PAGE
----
New Delhi: The Swaminathan Commission’s recommendations are once again in the limelight amidst the ongoing nationwide farmers’ agitation against the three controversial agricultural laws passed by the Narendra Modi government.
Prime Minister Narendra Modi and union agriculture minister Narendra Singh Tomar have recently claimed once again that the Congress-led United Progressive Alliance (UPA) government had failed to implement the recommendations of the National Farmers Commission, known as the Swaminathan Commission, for eight years, following which their party finally implemented them.
While addressing a conference in Madhya Pradesh on December 18, Modi, referring to the farmers’ movement, said, “Those who have started this movement in the name of farmers, Swaminathan Commission’s report is the biggest proof of how ruthless these people can be. These people (Congress) sat on the Swaminathan Commission report recommendations for eight long years.”
“The farmers used to agitate earlier also but it did not move these people. They ensured that their government doesn’t have to spend much on farmers, so they kept the report under wraps,” added Modi. “This government is dedicated to farmers and considers farmers as Annadata. The recommendations of the report of the Swaminathan Committee were implemented by this government, giving minimum support price (MSP) of one and a half times the cost to the farmers.”
However, these claims made by the prime minister do not live up to the facts recorded by the ministry of agriculture and farmers welfare. The ministry had planned to implement 201 out of the total recommendations of the Swaminathan Commission.
However, official documents obtained by The Wire show that out of the 200 recommendations the government has claimed to implement, only 25 have been implemented during the Modi government. The remaining 175 recommendations were implemented during the previous UPA regime.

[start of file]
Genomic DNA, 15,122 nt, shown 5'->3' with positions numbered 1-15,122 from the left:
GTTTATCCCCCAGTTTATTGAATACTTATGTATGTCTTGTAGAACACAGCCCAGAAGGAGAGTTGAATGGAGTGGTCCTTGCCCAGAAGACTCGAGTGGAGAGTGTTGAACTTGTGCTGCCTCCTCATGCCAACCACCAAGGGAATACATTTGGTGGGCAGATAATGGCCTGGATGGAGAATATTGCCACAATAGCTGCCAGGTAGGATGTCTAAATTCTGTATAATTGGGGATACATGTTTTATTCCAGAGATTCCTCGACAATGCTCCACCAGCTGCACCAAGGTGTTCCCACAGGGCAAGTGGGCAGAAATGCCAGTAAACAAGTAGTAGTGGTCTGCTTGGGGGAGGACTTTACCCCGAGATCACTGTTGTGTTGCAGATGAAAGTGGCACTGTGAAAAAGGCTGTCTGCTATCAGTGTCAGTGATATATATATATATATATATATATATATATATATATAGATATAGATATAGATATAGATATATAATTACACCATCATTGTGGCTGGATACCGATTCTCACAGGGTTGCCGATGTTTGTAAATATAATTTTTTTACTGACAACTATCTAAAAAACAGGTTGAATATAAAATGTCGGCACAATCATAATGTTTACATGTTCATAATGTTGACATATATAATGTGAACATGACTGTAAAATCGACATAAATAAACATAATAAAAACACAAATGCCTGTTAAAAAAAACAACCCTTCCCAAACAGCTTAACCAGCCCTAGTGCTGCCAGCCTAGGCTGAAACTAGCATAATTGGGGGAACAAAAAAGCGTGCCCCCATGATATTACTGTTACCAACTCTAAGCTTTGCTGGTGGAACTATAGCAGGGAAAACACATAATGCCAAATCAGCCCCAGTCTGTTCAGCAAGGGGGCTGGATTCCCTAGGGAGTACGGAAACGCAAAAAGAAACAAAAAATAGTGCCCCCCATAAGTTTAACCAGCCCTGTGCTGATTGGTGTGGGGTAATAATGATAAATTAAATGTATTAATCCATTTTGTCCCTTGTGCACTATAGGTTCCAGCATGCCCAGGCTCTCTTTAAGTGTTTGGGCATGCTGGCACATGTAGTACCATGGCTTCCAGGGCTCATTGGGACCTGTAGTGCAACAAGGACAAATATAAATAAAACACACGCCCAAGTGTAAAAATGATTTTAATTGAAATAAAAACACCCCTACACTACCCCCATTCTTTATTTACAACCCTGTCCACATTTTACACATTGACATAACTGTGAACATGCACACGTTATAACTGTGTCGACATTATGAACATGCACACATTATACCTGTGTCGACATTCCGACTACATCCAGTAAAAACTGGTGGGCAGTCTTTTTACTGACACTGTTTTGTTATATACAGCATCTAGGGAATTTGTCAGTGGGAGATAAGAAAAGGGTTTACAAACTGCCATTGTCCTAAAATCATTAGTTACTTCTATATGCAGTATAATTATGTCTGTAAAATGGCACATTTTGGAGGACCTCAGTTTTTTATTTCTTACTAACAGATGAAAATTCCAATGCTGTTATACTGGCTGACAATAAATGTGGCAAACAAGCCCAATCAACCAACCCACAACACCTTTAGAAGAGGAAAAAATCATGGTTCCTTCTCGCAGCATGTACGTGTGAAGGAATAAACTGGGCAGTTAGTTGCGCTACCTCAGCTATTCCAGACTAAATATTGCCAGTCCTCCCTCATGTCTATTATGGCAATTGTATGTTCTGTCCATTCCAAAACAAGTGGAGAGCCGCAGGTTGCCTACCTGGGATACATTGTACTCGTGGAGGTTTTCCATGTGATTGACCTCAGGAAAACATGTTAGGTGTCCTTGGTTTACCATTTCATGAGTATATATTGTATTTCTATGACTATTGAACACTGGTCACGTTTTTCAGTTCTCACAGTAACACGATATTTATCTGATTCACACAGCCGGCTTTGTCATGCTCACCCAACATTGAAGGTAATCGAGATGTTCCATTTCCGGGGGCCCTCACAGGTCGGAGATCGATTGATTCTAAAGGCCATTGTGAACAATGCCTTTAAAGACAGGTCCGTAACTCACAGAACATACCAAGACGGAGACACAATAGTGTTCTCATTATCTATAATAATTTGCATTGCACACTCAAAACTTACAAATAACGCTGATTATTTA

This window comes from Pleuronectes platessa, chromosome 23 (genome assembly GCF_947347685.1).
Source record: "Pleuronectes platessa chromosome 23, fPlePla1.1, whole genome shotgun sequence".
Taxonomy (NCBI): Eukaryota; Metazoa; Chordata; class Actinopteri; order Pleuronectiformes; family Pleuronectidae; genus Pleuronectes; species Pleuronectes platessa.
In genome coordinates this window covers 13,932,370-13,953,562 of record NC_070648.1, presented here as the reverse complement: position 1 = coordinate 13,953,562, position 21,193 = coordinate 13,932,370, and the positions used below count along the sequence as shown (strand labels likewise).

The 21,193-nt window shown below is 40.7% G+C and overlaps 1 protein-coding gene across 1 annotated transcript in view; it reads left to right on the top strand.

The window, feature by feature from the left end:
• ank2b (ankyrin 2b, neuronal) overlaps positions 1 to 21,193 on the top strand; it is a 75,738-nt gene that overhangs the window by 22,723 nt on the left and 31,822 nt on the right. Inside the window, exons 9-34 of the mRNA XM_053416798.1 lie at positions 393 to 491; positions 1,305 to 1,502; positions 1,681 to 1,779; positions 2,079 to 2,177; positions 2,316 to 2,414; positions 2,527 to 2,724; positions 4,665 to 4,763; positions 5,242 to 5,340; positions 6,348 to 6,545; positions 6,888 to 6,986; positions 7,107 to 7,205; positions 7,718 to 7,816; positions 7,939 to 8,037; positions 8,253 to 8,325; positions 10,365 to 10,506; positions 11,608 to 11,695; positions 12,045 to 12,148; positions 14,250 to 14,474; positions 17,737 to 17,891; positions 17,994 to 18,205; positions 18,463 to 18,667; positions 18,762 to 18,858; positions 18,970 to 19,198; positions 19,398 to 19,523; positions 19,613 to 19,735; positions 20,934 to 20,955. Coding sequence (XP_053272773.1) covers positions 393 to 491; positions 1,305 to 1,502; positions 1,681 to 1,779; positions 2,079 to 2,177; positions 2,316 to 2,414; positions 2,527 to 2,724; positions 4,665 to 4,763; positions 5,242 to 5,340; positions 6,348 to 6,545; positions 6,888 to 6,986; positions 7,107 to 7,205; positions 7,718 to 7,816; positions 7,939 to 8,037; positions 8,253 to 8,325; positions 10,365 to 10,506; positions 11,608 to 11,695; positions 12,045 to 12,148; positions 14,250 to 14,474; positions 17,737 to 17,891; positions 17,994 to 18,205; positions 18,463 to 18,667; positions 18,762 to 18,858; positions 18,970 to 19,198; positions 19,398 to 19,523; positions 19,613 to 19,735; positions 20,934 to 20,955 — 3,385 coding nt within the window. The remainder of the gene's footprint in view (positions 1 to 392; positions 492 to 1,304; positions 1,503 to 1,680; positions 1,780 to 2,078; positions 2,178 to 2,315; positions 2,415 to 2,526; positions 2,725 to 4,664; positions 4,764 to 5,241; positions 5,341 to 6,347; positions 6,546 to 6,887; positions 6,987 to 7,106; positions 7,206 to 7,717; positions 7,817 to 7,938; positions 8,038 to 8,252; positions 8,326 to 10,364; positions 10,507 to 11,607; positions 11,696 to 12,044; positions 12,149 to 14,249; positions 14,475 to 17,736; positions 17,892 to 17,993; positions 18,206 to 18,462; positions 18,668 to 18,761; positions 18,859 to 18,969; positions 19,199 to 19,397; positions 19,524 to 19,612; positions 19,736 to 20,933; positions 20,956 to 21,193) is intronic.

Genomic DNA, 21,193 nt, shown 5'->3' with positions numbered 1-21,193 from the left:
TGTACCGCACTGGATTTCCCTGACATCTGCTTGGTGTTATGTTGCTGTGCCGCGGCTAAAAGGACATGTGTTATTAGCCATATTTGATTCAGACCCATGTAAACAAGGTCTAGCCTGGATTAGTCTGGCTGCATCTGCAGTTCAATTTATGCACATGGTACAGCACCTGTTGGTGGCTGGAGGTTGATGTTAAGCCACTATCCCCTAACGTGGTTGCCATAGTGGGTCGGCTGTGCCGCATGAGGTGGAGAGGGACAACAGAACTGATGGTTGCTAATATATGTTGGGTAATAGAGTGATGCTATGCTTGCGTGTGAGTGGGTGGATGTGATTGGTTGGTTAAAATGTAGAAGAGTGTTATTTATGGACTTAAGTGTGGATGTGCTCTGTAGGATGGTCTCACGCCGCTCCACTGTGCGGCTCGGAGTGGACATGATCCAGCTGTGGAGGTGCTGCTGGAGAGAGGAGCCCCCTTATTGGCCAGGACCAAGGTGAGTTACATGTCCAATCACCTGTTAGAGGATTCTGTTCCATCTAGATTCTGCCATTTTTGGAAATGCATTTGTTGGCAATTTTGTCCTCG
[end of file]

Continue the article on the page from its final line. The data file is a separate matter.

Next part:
These claims made by the Central government are quite controversial. The Wire will soon publish a series of detailed reports assessing whether these recommendations have been implemented in theory or in practice.
Swaminathan Commission and thereafter
The National Farmers’ Commission was formed on November 18, 2004, under the leadership of eminent agricultural scientist M.S. Swaminathan. The Commission submitted its fifth and final report to the government on October 4, 2006. The report aims to make agriculture a source of income and employment, besides bringing about a comprehensive and sustainable shift in agricultural practices.
The report has also formulated the National Farmers Policy incorporating key recommendations of the Commission. As many as 201 action points have been suggested. An interministerial committee (IMC) has been formed to oversee their implementation.
According to the documents, the IMC has held a total of eight meetings so far, out of which only three were held during the tenure of the Modi government.
Its first meeting was held on October 14, 2009, in which the outline was proposed for the implementation of 201 recommendations. The second meeting of the IMC was held on June 3, 2010. By then, 42 recommendations had been implemented while 159 were pending.
The third meeting of the committee was held in June 2012 and till then 152 recommendations had been implemented while 49 were pending.
Its fourth and fifth meetings were held in September 2013 and January 2014 respectively. According to records, 25 more recommendations were implemented during this period.
When the Modi government came to power in 2014, 26 of the 201 action points had to be implemented, of which 25 have been implemented so far, with one pending.